Ecommerce PPC / How to calculate ROAS for ecommerce PPC ads

How to calculate ROAS for ecommerce PPC ads

Andy Thorne
Screenshot of Google shopping ads for trainers.

Head to the Google Ads ROAS Calculator >

Knowing the potential value of online advertising is vital to avoid expensive misfires and mistakes. Factory Pattern’s simple guide to understanding ROAS – Return on Advertising Spend – helps to ensure your ecommerce PPC and other campaigns are effective.

Here’s the ROAS Calculation Revenue (from ads) ÷ Advertising Spend = ROAS. Example Revenue £20,000 ÷ Advertising spend £2500 = ROAS 800% or can also be read as 8.0.

In the hunt for ever-improving sales volumes, eCommerce ventures (and in fact all businesses) can fall into some bad habits. One is to spend money on digital advertising campaigns such as Pay Per Click including Google AdWords without first developing a clear strategy.

This can lead to online ad campaigns with poor response rates. Alternatively, you may enjoy a surge in website traffic that does not translate into a healthy increase in your lead conversion and sales.

Generating lots of website visitors who have no interest in your products is a terrible waste of your advertising budget!

The linchpin of any online advertising is understanding where and how your money should be spent, maximising the chances of getting genuine customers interacting with your pages.

In other words, you need to focus on what gets you the best return from your advertising budget, otherwise known as ROAS.

How to calculate ROAS

To calculate ROAS, you divide your revenue by advertising cost.

ROAS is a handy way to calculate the potential revenue from online ads, compared to the cost. How do you calculate Return on Ad Spend?

It’s a simple matter of dividing the revenue achieved, by the cost of the advertising.

ROAS Calculation: Revenue ÷ Advertising Cost = ROAS

How to calculate roas for ecommerce ads

With this simple calculation you will be able to plan your ad spend with a strong price strategy.

So, for example, you spend £1000 on an online ad campaign and you got an upsurge in website traffic. Great, but what are your sales and what’s your ROAS? Here’s some examples below:

  • If you got only £500 worth of sales (1:2) from the ads, it’s a poor return and you need to rethink your strategy.
  • If you got £1,000 in sales (1:1) is not necessarily a disaster if you’re building brand awareness and customer loyalty.
  • If you achieved £2,000 worth of sales from the campaign, dividing that by the £1,000 (1:2) your spend shows a health x2 return. That’s the sort of level you need to aim for (and exceed).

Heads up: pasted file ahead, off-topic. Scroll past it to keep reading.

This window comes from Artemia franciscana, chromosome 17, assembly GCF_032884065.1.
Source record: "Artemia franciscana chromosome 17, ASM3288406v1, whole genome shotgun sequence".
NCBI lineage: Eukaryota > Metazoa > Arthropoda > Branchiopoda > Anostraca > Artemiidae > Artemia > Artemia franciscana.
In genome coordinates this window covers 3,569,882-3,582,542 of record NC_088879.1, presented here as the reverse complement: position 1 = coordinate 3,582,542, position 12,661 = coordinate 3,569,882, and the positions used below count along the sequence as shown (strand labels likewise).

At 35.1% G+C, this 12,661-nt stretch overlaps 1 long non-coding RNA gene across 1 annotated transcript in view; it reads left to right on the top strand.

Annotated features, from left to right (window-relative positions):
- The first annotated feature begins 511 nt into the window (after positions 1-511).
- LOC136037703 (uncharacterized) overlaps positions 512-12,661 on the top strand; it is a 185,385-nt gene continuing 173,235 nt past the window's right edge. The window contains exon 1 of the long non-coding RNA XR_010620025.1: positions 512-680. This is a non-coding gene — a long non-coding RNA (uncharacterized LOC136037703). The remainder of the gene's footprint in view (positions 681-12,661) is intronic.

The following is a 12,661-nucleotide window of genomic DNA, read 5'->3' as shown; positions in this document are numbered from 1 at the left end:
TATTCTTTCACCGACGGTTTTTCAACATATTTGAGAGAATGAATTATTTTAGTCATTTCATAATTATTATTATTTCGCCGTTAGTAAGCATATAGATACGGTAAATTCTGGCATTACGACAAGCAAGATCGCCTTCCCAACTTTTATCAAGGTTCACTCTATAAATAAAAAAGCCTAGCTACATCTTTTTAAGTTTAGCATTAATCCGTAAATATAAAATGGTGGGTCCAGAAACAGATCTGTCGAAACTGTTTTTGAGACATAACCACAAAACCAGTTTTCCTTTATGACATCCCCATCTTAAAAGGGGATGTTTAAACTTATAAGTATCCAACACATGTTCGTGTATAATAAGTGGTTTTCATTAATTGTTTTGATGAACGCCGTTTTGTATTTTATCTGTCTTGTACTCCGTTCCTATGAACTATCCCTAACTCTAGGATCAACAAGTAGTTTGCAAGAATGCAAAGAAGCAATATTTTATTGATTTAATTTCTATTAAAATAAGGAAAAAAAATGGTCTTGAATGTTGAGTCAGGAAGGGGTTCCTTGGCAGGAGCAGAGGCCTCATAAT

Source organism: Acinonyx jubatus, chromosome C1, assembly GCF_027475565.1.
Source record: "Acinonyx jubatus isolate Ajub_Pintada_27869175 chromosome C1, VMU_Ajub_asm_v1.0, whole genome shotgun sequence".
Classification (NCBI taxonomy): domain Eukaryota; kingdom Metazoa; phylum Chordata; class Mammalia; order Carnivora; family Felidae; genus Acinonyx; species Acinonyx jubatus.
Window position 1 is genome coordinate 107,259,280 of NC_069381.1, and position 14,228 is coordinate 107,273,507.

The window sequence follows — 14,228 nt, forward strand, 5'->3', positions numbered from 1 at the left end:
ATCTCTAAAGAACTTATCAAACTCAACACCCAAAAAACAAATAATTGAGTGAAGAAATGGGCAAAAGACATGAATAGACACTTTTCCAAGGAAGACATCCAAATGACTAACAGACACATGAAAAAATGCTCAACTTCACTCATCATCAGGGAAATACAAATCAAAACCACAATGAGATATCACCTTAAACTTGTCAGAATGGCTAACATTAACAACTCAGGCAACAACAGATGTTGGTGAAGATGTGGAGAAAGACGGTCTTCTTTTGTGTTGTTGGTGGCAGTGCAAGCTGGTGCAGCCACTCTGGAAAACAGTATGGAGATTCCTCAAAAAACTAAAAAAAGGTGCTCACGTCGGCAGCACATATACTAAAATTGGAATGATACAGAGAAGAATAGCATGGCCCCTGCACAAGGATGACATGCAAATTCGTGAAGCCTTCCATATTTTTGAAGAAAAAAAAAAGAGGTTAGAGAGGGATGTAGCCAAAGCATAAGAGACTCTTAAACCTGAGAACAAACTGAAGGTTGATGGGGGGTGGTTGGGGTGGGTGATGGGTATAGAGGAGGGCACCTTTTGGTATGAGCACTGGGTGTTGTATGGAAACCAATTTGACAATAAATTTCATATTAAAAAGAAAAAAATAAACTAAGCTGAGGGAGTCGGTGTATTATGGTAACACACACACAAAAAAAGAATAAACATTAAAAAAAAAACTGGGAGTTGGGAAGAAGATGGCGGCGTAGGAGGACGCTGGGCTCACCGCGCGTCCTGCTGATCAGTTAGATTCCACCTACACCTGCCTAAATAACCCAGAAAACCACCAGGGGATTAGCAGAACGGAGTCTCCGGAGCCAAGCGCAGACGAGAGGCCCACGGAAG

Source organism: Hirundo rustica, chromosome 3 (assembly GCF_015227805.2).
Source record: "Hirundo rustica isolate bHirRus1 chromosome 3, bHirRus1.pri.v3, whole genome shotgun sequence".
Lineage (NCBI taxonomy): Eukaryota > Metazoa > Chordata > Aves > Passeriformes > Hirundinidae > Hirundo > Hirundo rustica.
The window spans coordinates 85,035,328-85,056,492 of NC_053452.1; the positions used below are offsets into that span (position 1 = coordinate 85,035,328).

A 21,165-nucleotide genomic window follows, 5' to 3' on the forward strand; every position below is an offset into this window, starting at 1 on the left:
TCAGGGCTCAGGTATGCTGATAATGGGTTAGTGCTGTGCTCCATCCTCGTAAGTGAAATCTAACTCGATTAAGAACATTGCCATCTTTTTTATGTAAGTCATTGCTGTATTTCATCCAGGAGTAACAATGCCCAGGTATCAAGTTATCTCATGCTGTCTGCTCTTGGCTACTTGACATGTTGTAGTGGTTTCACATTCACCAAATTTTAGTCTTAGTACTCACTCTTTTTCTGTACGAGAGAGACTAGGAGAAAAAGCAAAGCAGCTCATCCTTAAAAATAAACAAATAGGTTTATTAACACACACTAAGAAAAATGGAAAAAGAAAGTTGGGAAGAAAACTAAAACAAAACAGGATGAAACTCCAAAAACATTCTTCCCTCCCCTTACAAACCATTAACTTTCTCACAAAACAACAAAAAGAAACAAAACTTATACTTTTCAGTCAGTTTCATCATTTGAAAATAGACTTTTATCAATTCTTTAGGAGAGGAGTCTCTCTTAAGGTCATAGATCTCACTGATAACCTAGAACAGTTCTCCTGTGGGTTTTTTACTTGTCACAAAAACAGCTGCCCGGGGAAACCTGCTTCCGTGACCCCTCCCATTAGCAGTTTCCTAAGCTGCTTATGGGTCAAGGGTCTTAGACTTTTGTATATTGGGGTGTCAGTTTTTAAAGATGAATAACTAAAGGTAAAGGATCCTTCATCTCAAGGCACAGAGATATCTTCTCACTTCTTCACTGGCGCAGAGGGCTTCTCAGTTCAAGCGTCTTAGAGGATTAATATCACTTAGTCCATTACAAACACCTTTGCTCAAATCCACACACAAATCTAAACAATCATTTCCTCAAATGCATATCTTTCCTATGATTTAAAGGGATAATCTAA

ROAS based on profit

It can make this process even more effective if you highlight your profit – not just your sales – and divide that by your spend. You get an even clearer picture of how effective your ads are proving when the unit cost of your products and delivery charges are subtracted from the equation. Not least as fulfilment can be a substantial drain on eCommerce revenue.

So, that would be: ad revenue minus the cost of the product and its fulfilment, divided by advertising spend = the true return on your campaign spend.

An example to calculate achieving a Revenue of £2000, first minus your product and fulfillment of £1000 and divided this by your ad spend = ROA

Using ROAS to devise online ad campaigns

How to calculate roas for ecommerce ads

If ad activity is bringing in a strong return on investment, it’s worth expanding or repeating.

Getting a firm handle on what is – and what is not – working in terms of generating sales is particularly vital for planning ahead to grow eCommerce businesses. Online retailers can use ROAS to pin down where changes need to be made, to make every pound they spend more effective.

If an ad activity is bringing in a strong return on investment, it’s worth expanding or repeating. Ineffectual activities show you need to refocus the campaign or shift your ad spend to a different opportunity entirely.

What are the options for online ads?

If a quick RAOS calculation does throw up serious concerns, it could be you need to refresh your knowledge of your online advertising possibilities.

The list of ways to advertise online gets bigger all the time but includes:

  • Product Listing and search ads – that appear when an internet user refers to a product you sell.
  • Google Display ads – based on Google AdWords, these are ads that are displayed when internet users browse, watch YouTube videos or check Gmail, appearing across devices and apps.
  • Social media advertising – paid for posts and various other ad opportunities on all the major social networks, including Facebook, LinkedIn and YouTube.

The costs involved depend on the specifications of your campaign – the bigger the likely audience the bigger the cost.

You could be charged for some ads as Pay Per Click (PPC) which drives traffic to your site or Pay Per Lead which involves verifying the user’s interest in what you sell!

ROAS is clearly a handy metric for measuring and improving ad spend and helps to ensure you spend your digital marketing cash wisely and well.